The bricks composing it are trapezoidal in shape, two of their edges being slightly rounded, the one concave, the other convex.
The area is trapezoidal; in other words, the sides vary in length.
The labrum, or upper lip, is separated by a deep suture from the clypeus, and is trapezoidal in form.
A section across the middle of the implement would be trapezoidal with incurved sides.
A slip-dovetail miter is one in which a trapezoidal shaped key is inserted in a dovetail socket cut straight across the miter.
In channels of trapezoidal form the velocity increases and diminishes with the discharge.
Bounded by twenty-four trapezoidal faces, and hence sometimes called a “trapezohedron.”
They consisted of shutters stiffened with four trapezoidal trusses.
In this feature Pompeii resembles the trapezoidal outlines of the Terremare (fig. 11).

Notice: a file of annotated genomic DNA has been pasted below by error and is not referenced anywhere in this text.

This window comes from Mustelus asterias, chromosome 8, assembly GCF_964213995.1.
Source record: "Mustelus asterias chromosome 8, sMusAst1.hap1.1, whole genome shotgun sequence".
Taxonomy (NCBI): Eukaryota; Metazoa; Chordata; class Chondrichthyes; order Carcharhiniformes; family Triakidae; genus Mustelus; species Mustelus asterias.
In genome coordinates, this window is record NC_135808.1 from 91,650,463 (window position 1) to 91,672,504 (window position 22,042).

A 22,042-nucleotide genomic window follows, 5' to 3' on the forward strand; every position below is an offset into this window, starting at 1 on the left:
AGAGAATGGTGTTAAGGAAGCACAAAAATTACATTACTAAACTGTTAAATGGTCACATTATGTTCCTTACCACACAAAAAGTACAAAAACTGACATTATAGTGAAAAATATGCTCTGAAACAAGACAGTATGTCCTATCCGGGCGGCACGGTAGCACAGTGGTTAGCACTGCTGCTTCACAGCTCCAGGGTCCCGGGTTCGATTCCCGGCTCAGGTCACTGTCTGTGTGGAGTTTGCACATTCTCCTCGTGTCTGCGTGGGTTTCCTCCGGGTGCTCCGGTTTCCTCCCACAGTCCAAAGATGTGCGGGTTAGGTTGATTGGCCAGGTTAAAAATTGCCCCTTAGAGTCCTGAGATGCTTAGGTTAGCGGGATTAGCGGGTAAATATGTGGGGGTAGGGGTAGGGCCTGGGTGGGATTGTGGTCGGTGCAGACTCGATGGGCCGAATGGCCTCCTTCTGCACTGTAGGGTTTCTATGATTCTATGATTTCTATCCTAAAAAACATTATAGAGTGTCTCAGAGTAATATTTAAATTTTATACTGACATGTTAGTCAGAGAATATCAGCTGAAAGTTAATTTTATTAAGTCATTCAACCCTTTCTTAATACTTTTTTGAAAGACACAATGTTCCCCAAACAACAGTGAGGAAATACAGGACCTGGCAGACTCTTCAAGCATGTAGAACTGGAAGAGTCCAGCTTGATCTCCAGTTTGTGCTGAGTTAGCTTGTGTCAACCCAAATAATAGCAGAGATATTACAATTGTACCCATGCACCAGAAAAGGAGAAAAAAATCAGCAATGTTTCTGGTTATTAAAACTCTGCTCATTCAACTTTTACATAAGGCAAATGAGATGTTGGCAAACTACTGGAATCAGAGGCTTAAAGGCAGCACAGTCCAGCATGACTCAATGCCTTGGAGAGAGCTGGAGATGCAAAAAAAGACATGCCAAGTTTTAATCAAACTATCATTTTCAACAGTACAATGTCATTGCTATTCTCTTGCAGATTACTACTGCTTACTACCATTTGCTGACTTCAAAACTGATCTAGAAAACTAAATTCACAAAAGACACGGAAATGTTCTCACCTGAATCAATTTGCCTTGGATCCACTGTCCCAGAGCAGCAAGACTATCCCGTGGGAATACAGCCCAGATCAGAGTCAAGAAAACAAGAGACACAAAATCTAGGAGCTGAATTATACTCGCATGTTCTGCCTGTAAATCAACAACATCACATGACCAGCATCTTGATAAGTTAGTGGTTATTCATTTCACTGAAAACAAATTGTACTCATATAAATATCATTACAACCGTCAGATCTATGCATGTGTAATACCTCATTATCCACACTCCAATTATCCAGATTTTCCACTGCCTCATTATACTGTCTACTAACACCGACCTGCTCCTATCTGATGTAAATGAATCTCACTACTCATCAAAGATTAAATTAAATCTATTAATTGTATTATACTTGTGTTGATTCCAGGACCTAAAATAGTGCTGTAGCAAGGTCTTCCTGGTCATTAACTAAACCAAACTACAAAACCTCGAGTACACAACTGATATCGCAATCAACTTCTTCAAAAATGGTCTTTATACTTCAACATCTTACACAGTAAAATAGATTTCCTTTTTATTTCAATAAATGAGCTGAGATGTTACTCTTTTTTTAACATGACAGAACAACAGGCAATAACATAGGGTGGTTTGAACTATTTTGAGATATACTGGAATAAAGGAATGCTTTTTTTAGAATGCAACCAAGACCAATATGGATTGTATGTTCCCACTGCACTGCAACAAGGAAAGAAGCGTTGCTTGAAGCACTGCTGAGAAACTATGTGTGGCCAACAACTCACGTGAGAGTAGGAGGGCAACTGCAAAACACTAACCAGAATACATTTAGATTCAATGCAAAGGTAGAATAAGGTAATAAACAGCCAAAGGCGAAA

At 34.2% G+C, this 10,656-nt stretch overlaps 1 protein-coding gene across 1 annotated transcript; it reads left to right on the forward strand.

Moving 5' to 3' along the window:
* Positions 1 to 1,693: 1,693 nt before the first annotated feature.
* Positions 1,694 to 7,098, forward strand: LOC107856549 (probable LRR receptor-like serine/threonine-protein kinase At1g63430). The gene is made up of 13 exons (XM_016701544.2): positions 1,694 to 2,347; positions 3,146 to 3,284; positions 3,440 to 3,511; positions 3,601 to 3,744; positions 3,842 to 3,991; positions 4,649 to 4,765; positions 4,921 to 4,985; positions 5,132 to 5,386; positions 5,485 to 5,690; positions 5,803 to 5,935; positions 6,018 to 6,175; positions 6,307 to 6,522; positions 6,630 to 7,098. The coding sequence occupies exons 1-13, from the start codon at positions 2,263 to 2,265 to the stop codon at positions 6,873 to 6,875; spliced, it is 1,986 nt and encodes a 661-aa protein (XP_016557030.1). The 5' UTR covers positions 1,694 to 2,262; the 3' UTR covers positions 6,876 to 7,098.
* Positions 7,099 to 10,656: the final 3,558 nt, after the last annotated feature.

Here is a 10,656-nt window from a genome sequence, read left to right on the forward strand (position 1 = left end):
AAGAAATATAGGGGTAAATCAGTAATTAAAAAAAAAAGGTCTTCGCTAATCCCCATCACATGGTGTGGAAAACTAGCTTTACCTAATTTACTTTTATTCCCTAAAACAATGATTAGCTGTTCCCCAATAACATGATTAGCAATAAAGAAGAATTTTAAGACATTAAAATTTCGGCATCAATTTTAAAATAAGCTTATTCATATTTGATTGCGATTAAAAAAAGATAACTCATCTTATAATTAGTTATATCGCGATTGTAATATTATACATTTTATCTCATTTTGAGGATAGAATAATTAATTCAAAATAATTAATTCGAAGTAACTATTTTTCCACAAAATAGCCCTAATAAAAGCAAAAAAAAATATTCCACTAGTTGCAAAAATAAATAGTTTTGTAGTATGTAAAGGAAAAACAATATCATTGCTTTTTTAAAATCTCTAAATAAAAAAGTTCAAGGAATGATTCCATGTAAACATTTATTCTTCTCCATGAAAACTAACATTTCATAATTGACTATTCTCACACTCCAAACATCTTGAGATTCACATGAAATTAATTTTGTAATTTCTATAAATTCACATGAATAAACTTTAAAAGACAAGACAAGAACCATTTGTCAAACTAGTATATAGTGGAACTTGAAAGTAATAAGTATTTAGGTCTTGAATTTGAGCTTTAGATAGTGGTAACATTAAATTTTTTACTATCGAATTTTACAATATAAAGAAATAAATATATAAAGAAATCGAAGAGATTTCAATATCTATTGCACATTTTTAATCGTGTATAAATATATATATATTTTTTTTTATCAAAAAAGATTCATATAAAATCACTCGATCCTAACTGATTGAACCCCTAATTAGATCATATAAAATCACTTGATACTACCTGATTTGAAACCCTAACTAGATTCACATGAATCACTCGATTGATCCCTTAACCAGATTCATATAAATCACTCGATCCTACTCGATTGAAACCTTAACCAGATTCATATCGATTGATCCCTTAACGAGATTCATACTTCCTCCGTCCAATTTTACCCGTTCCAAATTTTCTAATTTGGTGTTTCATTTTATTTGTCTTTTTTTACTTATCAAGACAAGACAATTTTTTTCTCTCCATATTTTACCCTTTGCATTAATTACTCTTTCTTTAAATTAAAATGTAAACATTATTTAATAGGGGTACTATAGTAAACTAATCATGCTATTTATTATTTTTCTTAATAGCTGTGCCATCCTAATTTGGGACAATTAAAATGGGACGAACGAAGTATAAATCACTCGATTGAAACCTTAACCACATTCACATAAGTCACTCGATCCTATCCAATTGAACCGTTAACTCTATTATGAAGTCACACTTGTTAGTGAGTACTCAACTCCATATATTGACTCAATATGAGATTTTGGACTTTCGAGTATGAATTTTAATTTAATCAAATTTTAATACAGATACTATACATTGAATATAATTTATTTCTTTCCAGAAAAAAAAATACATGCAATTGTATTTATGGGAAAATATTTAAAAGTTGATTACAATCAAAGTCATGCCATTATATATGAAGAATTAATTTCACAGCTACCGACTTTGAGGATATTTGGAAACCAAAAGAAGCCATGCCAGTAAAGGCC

The ground-plan is trapezoidal, and the walls rise vertically for a few feet, and are then rounded off into an arch.
1706, "a trapezium," from Modern Latin trapezoides, from Late Greek trapezoeides (Proclus), special use by Euclid of Greek trapezoeides "trapezium-shaped," from trapeza, literally "table" (see trapezium), + -oeides "shaped" (see -oid). Technically, a quadrilateral figure with no two sides parallel. But in English since c.1800, often confused with trapezium in its sense of "a quadrilateral figure having only two sides parallel."
trapezoid trap·e·zoid (trāp'ĭ-zoid')
A quadrilateral having two parallel sides.
A small bone in the wrist situated near the base of the index finger and articulating with the second metacarpal, trapezium, capitate, and scaphoid bones.
A four-sided polygon in which two sides are parallel and two are not.